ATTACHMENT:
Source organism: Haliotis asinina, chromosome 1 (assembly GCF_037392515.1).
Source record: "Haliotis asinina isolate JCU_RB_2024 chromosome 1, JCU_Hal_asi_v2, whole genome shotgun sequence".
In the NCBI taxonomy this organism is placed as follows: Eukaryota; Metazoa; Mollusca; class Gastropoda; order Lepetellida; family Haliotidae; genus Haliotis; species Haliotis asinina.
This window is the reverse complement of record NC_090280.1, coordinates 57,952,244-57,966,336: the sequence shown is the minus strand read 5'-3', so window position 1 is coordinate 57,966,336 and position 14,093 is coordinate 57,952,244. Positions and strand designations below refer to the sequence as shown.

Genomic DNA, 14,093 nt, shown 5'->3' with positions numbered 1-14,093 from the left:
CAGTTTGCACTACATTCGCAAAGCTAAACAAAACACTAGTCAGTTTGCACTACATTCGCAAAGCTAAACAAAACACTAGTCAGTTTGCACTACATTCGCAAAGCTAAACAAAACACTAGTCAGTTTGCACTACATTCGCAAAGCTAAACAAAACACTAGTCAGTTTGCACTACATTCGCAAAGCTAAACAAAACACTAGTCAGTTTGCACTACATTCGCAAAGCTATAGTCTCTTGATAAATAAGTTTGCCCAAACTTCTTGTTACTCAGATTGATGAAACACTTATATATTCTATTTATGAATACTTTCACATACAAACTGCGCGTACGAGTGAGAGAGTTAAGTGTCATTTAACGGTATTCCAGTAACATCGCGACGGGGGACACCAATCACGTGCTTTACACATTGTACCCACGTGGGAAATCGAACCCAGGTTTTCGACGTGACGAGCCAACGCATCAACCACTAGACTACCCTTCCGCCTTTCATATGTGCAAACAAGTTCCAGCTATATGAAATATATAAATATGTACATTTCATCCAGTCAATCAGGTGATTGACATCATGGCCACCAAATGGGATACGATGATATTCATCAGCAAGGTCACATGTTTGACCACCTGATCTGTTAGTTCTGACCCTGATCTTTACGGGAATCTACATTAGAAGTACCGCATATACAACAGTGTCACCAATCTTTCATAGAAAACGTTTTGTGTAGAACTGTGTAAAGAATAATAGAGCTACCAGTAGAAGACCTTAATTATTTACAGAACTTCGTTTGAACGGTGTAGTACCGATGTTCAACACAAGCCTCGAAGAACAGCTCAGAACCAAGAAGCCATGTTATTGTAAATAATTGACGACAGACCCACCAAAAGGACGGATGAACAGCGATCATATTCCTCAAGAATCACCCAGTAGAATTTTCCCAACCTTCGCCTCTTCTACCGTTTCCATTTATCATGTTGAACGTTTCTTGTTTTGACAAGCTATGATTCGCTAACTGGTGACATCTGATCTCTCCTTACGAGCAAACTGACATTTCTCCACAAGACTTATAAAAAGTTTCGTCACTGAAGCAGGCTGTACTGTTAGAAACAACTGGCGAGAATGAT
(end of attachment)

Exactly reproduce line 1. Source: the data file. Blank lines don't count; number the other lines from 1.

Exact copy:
Source organism: Haliotis asinina, chromosome 1 (assembly GCF_037392515.1).